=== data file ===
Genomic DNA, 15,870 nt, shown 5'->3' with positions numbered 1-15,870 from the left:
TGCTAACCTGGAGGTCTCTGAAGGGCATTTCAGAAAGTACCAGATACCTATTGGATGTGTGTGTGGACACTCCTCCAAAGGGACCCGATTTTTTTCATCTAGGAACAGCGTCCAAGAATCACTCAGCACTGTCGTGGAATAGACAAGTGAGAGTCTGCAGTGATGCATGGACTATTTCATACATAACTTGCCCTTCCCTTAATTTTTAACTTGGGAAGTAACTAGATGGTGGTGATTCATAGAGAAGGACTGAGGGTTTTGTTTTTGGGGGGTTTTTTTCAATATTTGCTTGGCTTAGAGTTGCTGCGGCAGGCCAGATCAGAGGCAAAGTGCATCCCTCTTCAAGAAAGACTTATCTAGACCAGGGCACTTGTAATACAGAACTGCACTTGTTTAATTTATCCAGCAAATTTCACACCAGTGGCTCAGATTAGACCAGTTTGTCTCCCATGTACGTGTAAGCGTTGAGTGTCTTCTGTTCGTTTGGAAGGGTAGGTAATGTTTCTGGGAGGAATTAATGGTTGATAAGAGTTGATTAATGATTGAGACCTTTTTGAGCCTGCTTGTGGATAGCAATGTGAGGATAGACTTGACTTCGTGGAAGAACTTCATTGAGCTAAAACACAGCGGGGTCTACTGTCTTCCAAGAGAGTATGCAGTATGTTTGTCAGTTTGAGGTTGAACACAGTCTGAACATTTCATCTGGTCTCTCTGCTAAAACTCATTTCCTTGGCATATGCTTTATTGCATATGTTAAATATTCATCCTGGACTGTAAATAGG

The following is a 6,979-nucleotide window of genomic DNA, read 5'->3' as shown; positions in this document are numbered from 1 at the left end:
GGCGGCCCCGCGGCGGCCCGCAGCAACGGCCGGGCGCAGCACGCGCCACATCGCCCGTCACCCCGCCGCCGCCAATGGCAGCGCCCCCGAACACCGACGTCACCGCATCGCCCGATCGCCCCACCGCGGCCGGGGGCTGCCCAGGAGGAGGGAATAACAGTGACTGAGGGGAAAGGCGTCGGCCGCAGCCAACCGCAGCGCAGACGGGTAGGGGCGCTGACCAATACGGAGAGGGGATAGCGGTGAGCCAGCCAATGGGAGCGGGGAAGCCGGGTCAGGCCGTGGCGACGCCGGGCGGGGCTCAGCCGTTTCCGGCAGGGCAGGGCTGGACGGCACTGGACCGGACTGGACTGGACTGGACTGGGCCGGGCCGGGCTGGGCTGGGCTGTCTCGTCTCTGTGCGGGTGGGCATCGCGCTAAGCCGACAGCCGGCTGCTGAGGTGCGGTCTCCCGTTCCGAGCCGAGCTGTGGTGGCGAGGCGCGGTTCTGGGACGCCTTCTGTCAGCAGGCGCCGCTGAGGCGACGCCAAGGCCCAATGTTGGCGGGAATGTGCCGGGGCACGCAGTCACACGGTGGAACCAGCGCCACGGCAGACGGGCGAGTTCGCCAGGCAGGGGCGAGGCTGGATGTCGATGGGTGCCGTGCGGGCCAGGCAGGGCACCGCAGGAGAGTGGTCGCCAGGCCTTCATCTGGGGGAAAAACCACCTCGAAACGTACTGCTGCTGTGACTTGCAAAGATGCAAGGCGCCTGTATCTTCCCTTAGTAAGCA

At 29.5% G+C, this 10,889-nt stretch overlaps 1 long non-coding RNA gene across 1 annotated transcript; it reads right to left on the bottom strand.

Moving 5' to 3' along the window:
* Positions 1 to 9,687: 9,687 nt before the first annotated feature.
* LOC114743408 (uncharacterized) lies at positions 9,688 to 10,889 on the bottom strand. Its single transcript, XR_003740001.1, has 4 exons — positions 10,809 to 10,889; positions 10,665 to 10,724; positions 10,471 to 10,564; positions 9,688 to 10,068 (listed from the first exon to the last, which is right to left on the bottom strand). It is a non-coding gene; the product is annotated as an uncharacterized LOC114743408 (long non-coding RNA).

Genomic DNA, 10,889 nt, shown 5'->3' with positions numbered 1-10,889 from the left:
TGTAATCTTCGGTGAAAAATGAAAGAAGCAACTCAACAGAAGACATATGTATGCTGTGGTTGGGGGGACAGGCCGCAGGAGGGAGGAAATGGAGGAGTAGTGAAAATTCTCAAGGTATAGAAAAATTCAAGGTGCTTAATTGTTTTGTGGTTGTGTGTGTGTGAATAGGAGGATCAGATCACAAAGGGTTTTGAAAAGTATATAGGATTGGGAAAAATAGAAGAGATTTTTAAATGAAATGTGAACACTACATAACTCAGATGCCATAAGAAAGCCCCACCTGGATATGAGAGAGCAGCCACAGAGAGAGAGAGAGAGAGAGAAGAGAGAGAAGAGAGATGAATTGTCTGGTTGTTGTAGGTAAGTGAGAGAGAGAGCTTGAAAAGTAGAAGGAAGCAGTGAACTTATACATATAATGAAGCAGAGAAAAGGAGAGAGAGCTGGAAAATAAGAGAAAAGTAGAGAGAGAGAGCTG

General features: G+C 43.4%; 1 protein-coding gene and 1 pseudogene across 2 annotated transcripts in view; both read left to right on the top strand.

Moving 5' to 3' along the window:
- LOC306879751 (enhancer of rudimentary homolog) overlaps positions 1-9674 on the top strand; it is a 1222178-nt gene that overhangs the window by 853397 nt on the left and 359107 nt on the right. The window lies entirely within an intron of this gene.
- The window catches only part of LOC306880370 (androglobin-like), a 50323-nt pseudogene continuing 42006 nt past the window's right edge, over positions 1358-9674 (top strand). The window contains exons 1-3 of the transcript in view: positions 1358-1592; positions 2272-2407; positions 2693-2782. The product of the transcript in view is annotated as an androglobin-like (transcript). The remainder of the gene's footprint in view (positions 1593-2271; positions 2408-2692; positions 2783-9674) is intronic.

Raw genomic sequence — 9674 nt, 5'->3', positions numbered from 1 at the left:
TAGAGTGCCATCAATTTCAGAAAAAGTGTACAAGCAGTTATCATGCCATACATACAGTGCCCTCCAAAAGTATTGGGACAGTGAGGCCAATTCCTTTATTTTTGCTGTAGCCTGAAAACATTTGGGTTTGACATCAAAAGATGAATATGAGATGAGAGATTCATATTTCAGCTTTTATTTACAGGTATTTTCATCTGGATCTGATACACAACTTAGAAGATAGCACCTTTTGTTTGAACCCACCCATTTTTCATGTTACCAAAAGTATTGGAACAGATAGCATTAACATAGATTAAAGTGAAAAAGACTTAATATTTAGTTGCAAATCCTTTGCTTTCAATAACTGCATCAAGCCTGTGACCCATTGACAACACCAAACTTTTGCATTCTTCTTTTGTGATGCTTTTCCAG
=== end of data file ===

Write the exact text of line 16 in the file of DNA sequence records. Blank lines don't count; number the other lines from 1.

TAGAGTGCCATCAATTTCAGAAAAAGTGTACAAGCAGTTATCATGCCATACATACAGTGCCCTCCAAAAGTATTGGGACAGTGAGGCCAATTCCTTTATTTTTGCTGTAGCCTGAAAACATTTGGGTTTGACATCAAAAGATGAATATGAGATGAGAGATTCATATTTCAGCTTTTATTTACAGGTATTTTCATCTGGATCTGATACACAACTTAGAAGATAGCACCTTTTGTTTGAACCCACCCATTTTTCATGTTACCAAAAGTATTGGAACAGATAGCATTAACATAGATTAAAGTGAAAAAGACTTAATATTTAGTTGCAAATCCTTTGCTTTCAATAACTGCATCAAGCCTGTGACCCATTGACAACACCAAACTTTTGCATTCTTCTTTTGTGATGCTTTTCCAG